… he transformed the Literary Guide from the spearhead of an advance attack into the embodiment of a whole army of rationalistic, freethinking Humanism; he changed the title to the Humanist as he played his part in creating the humanist movement of the 1960s and 1970s.

This was a task he undertook, wrote Blackham, ‘widely informed, with the caution of commonsense, alert to what was going on in the world around, and with strong and hard-won convictions’.

In addition to his administrative and organisational roles, Hawton wrote a series of books giving expression to the values of humanism, and lending weight and appeal to its philosophical tradition. These included Philosophy for Pleasure (1949), The Thinker’s Handbook (1950), The Feast of Unreason (1952), and The Humanist Revolution (1963). He also edited Reason in Action (1956), containing contributions from Archibald Robertson, J.B. Coates, Donald Ford, and H.J. Blackham.

Hawton retired from the Rationalist Press Association in 1971, but remained active as a director of both the RPA and the IHEU. In 1974, he became an Appointed Lecturer at South Place, and in the same year briefly returned to (by then) the New Humanist as acting editor. In 1975, Hawton became ill with cancer, and died on 14 December that year. His death was a shock to friends and colleagues local and international. As H.J. Blackham wrote:

We were all shocked when a gust blew out the light.


In the age-long battle against superstition, Hector Hawton was the happiest of warriors.

Margaret Knight

Letters to the New Humanist after Hawton’s death recalled him as a humane and good natured man, adept at ‘puncturing pomposity’, and sublimely skilled in crystallising complex ideas into simple expression, without losing their depth or clarity. A shining example of this latter was Philosophy for Pleasure, a comprehensive, accessible account of the history of Western philosophy. His tireless work for The Humanist was also noted, not least in turning to the use of half a dozen pseudonyms to conceal those occasions when huge swathes of an issue would be the work of Hawton alone.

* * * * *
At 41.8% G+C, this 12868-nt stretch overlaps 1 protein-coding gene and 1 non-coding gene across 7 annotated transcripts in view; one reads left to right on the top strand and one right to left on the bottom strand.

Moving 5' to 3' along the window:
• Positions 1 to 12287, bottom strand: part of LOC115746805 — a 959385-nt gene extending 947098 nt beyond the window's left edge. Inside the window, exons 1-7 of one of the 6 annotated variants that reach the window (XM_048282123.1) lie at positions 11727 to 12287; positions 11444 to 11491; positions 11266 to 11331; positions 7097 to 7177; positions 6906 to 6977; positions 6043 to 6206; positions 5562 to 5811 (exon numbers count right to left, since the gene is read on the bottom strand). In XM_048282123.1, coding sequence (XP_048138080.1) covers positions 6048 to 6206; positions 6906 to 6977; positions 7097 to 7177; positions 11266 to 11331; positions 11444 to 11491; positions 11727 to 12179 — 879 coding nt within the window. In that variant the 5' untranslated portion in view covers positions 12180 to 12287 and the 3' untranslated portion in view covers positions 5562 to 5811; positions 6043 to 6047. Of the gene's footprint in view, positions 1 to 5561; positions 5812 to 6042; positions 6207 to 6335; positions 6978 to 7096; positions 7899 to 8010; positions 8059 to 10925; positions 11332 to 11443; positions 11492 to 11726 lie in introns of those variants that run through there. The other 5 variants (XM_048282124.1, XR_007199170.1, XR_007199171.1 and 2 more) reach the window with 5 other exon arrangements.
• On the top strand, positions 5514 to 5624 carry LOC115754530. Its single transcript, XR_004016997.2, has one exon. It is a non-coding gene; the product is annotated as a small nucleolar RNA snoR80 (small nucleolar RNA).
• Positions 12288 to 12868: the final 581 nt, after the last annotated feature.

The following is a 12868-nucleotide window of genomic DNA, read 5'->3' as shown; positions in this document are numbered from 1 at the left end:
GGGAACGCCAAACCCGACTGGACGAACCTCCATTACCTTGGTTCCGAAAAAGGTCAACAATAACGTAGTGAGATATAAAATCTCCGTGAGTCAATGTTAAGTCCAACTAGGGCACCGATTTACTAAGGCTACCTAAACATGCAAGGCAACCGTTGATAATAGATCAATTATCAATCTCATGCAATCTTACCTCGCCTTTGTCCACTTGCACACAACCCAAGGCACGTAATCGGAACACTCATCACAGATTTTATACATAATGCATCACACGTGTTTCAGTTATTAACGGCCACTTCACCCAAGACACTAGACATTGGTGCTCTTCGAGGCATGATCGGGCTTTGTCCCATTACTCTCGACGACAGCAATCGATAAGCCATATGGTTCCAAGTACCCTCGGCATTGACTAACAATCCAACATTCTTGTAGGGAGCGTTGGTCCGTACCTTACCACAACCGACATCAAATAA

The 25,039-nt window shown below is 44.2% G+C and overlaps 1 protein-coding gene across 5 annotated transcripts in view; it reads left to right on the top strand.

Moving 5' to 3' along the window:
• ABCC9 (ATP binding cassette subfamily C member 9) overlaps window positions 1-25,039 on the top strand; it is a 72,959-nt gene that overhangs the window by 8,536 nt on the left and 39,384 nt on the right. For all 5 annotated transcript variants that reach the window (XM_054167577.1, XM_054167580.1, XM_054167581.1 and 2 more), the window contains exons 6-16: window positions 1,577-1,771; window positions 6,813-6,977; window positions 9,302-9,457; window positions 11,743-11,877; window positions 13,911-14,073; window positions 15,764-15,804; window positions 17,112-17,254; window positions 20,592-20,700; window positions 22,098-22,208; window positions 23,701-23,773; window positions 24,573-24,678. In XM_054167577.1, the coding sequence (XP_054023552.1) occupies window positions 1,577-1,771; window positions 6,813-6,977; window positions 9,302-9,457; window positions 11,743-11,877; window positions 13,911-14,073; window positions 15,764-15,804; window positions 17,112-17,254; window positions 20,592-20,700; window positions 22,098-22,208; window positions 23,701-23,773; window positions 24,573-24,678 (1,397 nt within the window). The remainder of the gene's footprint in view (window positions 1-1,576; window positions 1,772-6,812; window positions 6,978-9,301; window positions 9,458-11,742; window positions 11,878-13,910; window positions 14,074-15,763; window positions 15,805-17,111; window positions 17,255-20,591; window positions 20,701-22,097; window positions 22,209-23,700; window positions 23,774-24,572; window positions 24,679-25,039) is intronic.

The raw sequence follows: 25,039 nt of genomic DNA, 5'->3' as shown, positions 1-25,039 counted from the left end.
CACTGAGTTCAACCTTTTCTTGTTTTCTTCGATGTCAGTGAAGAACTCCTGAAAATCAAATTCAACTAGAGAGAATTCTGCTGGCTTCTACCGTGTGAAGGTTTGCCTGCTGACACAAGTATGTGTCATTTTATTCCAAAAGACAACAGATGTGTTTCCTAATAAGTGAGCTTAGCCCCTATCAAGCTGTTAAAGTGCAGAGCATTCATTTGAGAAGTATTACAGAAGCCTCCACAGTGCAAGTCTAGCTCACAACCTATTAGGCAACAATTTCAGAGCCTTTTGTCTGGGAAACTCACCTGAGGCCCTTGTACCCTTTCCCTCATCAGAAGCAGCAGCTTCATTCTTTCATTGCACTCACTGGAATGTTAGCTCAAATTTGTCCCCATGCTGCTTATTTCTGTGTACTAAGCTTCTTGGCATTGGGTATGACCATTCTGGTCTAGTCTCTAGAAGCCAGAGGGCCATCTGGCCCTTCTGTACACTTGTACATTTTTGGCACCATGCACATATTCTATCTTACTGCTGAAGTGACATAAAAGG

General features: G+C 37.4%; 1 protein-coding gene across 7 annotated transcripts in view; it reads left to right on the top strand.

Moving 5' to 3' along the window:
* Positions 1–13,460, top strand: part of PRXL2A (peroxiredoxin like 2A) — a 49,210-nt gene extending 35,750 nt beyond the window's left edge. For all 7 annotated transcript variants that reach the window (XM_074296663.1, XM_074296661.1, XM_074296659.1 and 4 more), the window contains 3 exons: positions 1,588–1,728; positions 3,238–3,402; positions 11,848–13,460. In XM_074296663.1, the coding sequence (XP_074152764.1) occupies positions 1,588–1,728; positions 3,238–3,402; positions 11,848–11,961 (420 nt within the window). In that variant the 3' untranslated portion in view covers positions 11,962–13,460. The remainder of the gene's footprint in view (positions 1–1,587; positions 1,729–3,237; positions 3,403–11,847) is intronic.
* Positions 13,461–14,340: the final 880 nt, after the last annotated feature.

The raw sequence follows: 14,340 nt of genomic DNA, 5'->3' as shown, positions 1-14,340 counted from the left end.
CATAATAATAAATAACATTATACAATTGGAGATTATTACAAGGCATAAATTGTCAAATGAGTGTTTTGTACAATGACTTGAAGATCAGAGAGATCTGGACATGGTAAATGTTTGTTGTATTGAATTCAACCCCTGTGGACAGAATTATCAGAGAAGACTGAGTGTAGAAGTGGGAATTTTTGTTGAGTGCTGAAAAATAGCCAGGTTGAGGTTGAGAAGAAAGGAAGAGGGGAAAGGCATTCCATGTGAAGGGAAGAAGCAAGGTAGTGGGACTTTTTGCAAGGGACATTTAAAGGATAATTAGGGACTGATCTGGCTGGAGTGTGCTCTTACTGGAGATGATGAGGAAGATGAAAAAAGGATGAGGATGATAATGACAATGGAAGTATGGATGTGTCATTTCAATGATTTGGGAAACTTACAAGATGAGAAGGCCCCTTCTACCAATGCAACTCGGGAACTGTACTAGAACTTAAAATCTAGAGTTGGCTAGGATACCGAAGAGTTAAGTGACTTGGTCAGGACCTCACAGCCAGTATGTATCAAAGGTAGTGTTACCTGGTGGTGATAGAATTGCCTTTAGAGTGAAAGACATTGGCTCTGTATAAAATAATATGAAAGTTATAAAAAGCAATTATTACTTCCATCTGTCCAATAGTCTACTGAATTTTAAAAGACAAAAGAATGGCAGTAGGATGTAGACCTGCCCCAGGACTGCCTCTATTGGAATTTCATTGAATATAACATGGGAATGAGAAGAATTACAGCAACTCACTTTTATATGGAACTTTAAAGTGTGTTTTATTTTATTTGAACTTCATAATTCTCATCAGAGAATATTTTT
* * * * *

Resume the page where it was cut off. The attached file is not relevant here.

Editor of The Freethinker, Bill McIlroy, noted that ‘Hector’s enthusiasm for the battle against religion was combined with compassion and sympathy for its victims.’ Director and author Roger Manvell described him as ‘a very integrated human being who put ‘people first’ and the stiffer matters of doctrine second.’ Adding that ‘his Humanism sprang directly from his concern for humanity’. Dutch humanist Nettie Klein, a year after Hawton’s death, noted the gap created by his absence from the IHEU board meeting:

One man we all sadly missed this time was Hector Hawton. In commemorating him, Harold Blackham spoke of his extraordinary skill in expressing complicated ideas in a clear, simple language, and reminded us that Hawton drew up the Declaration of what IHEU stands for at the Amsterdam Congress in 1952. Howard Radest, one of the three Co-Chairmen of IHEU, talked of Hawton’s pleasant personality and his wit which used to brighten some of our drearier sessions. I cherish memories of sneaking off with Hector to a bar when we ran out of patience with the rhetoric of certain speakers at congresses.

The closing paragraph of Hawton’s obituary in the New Humanist, outlined his threefold legacy:

… historically, as the most prominent representative of and the most prolific writer in the rationalist section of the Humanist movement during one of its most critical periods; intellectually, as the author of several works of rationalist theory which stood out for their clarity and cogency; and personally, as an encouraging and entertaining friend of Humanists and many other people all over the world.